Otherwise, it came out great. Just as I'd written it. The thing is, my handwriting isn't pretty. So it doesn't make for a pretty tattoo. I got just what I wanted, but it made me wish that I had neater writing (especially when seen next to the beautiful calligraphy that Tolkien created that decorates the right leg).

Tattoo done, I was taken to the back to get bandaged up. Here I met possible owner-man again. I guess they switch off for bandaging. He told me that at the shop, they use the "hot towel" method, a procedure that I had not heard of before. Basically, they take a hot (and I mean hot) towel and wrap it around your brand new tattoo for a few seconds. Apparently this helps with healing somehow and keeps the tattoo from lymphing in its early healing stages.

So he gets out this hot towel and tests it on a small area of my skin to illustrate what it's going to feel like. Not too bad, right? And then he puts it on the tattoo. And yeah, it's hot. For a few seconds I'm aware of nothing but that heat. My body soon adjusts (or maybe the towel starts to cool) and I realize that it's really nothing I can't handle. He removes the towel and I can still feel the residual heat. As he puts the pads over my leg, he speed talks through the aftercare routine. It's different from the one I normally use, so I kinda zone him out. I think I was still thinking about that towel and the sunburned feeling it gave my leg.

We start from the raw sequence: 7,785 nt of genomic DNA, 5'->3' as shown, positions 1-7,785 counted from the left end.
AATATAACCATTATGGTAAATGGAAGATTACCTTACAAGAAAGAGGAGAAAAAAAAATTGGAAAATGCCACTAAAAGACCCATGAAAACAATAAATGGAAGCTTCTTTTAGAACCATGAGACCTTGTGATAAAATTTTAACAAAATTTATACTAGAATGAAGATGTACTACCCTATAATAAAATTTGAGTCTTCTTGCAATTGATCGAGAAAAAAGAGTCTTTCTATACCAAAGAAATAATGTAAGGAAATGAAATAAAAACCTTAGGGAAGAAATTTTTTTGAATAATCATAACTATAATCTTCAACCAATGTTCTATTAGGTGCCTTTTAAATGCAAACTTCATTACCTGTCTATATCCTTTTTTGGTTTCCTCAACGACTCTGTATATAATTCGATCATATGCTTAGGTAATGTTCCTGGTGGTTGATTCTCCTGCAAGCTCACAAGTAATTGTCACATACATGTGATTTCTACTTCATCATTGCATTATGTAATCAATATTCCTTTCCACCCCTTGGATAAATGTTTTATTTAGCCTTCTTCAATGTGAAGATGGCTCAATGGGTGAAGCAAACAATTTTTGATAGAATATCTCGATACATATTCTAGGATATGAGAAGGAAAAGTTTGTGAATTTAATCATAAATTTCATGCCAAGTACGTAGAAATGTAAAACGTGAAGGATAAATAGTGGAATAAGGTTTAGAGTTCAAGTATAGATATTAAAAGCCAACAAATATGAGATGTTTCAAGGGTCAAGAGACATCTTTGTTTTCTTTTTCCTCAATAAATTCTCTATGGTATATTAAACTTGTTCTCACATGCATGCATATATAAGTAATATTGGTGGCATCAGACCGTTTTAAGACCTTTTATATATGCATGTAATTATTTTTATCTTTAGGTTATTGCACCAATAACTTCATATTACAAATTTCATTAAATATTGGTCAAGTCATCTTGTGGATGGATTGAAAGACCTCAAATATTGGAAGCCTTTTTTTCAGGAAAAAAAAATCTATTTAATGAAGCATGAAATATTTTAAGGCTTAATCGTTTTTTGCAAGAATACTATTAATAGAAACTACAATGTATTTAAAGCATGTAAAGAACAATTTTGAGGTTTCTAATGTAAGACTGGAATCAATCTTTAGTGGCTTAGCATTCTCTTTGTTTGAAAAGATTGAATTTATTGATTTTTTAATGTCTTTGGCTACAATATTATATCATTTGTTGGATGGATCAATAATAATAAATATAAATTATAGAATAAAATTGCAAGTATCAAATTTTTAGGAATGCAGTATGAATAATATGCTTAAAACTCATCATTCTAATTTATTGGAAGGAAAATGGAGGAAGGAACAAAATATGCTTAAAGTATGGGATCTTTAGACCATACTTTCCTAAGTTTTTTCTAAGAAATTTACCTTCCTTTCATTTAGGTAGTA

Bandaging done, I go back to John's cubicle to gather up my stuff, put on my armored pants (a funny idea if you've forgotten that I ride a motorcycle at some point during this epic read) and pay. John takes a good chunk off of the quoted price (either because he's a great guy or because the tattooing took less than an hour...I'll go with the former), but I make up for it with the tip, anyway.

Walking from the shop, I notice that the pants do put a bit of pressure on the freshly-tattooed skin, but that really doesn't do more than provide me with a reminder of what I'd just had done. It doesn't bother me when going through any of the other actions associated with riding.

Whenever I get a tattoo at night, I keep the bandage on until the next morning. They say take it off after four hours, but waiting for ten or twelve has never caused me any problems. And imagine my surprise when, upon removing the bandage, I found that this tattoo left the least ink, blood and lymph on the pad than any of my previous ones. Maybe there is something to this hot towel thing.

Additionally, healing was no big matter. The last of the flaky skin sloughed off by the three-week mark. I was unusually lazy with this one, sometimes forgetting to moisturize it more than once a day. I swear, it didn't even itch. And usually I'm driven crazy by the itching. I did try to fix the curl on the "t", though. Knowing that picking at a tattoo will pull out the ink (which is why you don't scratch that itch), I picked at the scab whenever it formed and even took an X-Acto knife to my leg on a couple of occasions in an attempt to dig the ink out. I did manage to get some of the ink out, but that just means that instead of black, the "t"'s tail is dark pink with scar tissue (and still appears to be obviously there). I don't suppose there's anything to be done about it at this point, so I'm either going to have to live with it, or I'll have to change the way I write my "t"s.

Details

submitted by: Anonymous
on: 01 May 2008
in Tattoos

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Artist: John+McIntyre
Studio: True+Tattoo
Location: Hollywood%2C+CA